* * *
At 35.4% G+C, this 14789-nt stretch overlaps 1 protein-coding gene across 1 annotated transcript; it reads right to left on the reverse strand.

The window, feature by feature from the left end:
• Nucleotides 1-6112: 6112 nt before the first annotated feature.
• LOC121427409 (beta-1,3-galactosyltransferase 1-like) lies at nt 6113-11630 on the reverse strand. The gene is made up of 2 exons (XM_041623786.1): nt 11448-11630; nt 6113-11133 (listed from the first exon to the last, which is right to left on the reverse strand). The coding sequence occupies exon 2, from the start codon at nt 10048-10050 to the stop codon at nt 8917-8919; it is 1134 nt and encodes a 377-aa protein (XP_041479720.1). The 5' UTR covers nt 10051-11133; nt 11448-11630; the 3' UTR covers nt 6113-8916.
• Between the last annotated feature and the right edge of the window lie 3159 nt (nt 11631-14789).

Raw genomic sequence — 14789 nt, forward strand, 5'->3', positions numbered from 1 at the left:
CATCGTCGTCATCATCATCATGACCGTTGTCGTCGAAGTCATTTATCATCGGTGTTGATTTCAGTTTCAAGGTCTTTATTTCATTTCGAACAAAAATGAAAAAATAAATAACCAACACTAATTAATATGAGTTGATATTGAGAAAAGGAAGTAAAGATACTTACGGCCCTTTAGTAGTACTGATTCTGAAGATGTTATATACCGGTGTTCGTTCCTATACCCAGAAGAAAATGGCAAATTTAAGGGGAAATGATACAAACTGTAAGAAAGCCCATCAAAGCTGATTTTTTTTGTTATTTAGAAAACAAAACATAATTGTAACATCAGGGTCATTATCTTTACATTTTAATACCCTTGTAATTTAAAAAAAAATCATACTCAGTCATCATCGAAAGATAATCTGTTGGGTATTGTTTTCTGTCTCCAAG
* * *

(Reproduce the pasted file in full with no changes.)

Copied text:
At 35.4% G+C, this 14789-nt stretch overlaps 1 protein-coding gene across 1 annotated transcript; it reads right to left on the reverse strand.

The window, feature by feature from the left end:
• Nucleotides 1-6112: 6112 nt before the first annotated feature.
• LOC121427409 (beta-1,3-galactosyltransferase 1-like) lies at nt 6113-11630 on the reverse strand. The gene is made up of 2 exons (XM_041623786.1): nt 11448-11630; nt 6113-11133 (listed from the first exon to the last, which is right to left on the reverse strand). The coding sequence occupies exon 2, from the start codon at nt 10048-10050 to the stop codon at nt 8917-8919; it is 1134 nt and encodes a 377-aa protein (XP_041479720.1). The 5' UTR covers nt 10051-11133; nt 11448-11630; the 3' UTR covers nt 6113-8916.
• Between the last annotated feature and the right edge of the window lie 3159 nt (nt 11631-14789).

Raw genomic sequence — 14789 nt, forward strand, 5'->3', positions numbered from 1 at the left:
CATCGTCGTCATCATCATCATGACCGTTGTCGTCGAAGTCATTTATCATCGGTGTTGATTTCAGTTTCAAGGTCTTTATTTCATTTCGAACAAAAATGAAAAAATAAATAACCAACACTAATTAATATGAGTTGATATTGAGAAAAGGAAGTAAAGATACTTACGGCCCTTTAGTAGTACTGATTCTGAAGATGTTATATACCGGTGTTCGTTCCTATACCCAGAAGAAAATGGCAAATTTAAGGGGAAATGATACAAACTGTAAGAAAGCCCATCAAAGCTGATTTTTTTTGTTATTTAGAAAACAAAACATAATTGTAACATCAGGGTCATTATCTTTACATTTTAATACCCTTGTAATTTAAAAAAAAATCATACTCAGTCATCATCGAAAGATAATCTGTTGGGTATTGTTTTCTGTCTCCAAG